Implementing insights into practice

Implementing insights into practice

Have you just completed an executive education programme, an executive MBA or another professional development programme - congratulations! It must have taken quite the effort, not to mention all the time you must have spent on it. Usually the time spent pays of as investing time and effort in your professional growth tends to be quite rewarding at the same time and fill you with inspiration, new ideas and models to take to practice. But then what?

How are you planning to make use of all your new learnings and insights to benefit yourself, your career and the organisation you are working for? In most cases and executive MBA is sponsored by the employer who therefore also expects return on investment. “From insights to impact and results”.

Challenges

There are challenges that everyone who completes an executive education programme face. Like wanting to pay back some of the time you borrowed from your family during the process. Or, you have a pile of projects you put on hold during the programme that now awaits you at work. Or, you might have neglected your friends or not been focusing on your own wellbeing. Or, you might be drawn back to old habits like Odysseus was drawn to the Sirens's singing.

Solutions

In my experience there are several ways to secure successful implementation of your new insights and learnings.

First. Keep the network of professional and like-minded friends that you got to know during the programme alive and active. Maybe not everyone, but perhaps a handful. Both you and them will gain a lot from a continuous sparring-partnership or sounding board. It must be a give-and-take relationship, though.

Second. If you really want to make sure you get the most out of your Executive MBA, get yourself a professional business coach or experienced mentor. Get time with someone more experienced than you, either in business or in mental training (“the inner game”). Maybe you have even tried business coaching earlier or during the EMBA itself but the value is clear. The coach will help you sort out all the thoughts and plans that are spinning in your head. They will help you plan for the execution part, walk on your side for a length of time that you agree upon. Depending on the concrete target of the coaching-process it can be everything from a couple of meetings to the co-called “first hundred days” or even several months.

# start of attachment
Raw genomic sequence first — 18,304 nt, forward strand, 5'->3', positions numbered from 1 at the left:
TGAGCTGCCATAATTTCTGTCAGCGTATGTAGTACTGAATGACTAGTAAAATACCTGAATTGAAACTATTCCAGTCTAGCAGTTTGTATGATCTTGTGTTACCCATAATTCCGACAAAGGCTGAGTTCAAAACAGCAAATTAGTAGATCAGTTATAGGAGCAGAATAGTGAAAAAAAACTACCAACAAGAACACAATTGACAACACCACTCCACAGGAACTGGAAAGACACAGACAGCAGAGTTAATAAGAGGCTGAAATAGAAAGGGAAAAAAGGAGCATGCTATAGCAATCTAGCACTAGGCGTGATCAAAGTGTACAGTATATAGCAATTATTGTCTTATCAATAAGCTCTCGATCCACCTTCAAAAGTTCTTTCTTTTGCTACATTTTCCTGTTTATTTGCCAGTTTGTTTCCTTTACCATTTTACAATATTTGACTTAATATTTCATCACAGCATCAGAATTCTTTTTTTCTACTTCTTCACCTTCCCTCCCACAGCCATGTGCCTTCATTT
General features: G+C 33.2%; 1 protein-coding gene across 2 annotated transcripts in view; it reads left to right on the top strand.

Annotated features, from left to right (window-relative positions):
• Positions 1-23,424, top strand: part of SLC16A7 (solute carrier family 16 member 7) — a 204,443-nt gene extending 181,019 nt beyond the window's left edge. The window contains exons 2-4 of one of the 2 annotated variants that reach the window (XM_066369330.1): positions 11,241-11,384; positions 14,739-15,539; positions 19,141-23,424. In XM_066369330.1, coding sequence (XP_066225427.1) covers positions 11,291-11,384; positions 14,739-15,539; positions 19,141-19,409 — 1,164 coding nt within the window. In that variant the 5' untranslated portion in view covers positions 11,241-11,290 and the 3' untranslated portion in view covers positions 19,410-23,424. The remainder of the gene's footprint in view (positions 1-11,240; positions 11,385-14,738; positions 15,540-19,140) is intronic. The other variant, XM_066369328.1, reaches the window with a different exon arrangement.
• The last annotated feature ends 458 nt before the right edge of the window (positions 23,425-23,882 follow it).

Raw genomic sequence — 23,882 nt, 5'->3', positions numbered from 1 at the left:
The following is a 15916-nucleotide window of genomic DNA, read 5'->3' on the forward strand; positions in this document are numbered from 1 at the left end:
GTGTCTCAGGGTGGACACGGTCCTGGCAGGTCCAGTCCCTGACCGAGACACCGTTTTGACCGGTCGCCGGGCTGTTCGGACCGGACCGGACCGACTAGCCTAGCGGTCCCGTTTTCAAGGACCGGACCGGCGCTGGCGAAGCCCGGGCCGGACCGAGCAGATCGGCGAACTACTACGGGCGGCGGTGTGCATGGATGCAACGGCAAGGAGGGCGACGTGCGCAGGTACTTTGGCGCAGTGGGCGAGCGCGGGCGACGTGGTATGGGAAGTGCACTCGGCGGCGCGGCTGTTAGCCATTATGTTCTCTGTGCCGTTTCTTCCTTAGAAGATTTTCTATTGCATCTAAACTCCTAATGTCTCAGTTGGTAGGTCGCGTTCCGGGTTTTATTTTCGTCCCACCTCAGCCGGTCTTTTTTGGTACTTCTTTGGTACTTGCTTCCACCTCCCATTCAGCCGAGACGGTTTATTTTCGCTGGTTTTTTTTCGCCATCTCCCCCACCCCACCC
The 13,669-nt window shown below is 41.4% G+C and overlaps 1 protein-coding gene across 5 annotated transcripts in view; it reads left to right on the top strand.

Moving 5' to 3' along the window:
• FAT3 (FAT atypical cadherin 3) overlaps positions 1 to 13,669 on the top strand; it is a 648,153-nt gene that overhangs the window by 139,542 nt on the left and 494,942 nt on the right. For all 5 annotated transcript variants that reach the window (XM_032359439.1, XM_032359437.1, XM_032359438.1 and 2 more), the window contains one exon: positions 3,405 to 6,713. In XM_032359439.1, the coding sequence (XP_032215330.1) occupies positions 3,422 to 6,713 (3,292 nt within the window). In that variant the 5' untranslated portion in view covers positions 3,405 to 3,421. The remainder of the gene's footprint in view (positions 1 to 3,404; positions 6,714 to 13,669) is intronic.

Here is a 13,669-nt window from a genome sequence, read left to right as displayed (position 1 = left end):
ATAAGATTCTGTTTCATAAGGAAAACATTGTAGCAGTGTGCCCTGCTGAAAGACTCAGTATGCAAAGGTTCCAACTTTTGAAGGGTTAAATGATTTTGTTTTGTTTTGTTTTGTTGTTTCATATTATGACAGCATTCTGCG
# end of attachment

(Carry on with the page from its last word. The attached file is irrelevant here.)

One of the very early pioneers of the coaching (psychological) methodology was Timothy Gallway who back in the early 1970´s started to observe and study the mental inner game in the minds of tennis-players. Fast track to the roots of coaching

Third. A third alternative can be as good for you as the first two but will demand even more of you. It is you conducting conscious self-management and self-leadership. Sorting out your thoughts and plans alone or together with your spouse, a friend, a colleague. Someone willing to help you get started but not necessarily mastering “the inner game”. This is also a good alternative but will demand much more self-discipline of you. In professional coaching the coach takes the responsibility of the process (insight to impact) but not the content or the substance as such. That is your responsibility.

To conclude, a professional coach is specially trained for this methodology, preferably certified to conduct this type of guidance. And most important, he or she has real coaching experience and is equipped with a heart that is passionate about helping people grow and become the very best version of themselves. The coach knows the inner game.


Let me finally say that coaching is not consulting, nor mentoring, nor counseling, nor training, nor therapy although the different methodologies can support one-another when used wisely.


Footnote: “The International Coaching Federation (ICF) defines coaching as partnering with clients in a thought-provoking and creative process that inspires them to maximize their personal and professional potential. The process of coaching often unlocks previously untapped sources of imagination, productivity and leadership. We all have goals we want to reach, challenges we’re striving to overcome and times when we feel stuck. Partnering with a coach can change your life, setting you on a path to greater personal and professional fulfillment”.

The Hanken & SSE and HRM Partners definition is: Business Coaching is a target oriented, solution focused and time specific development process in a business context.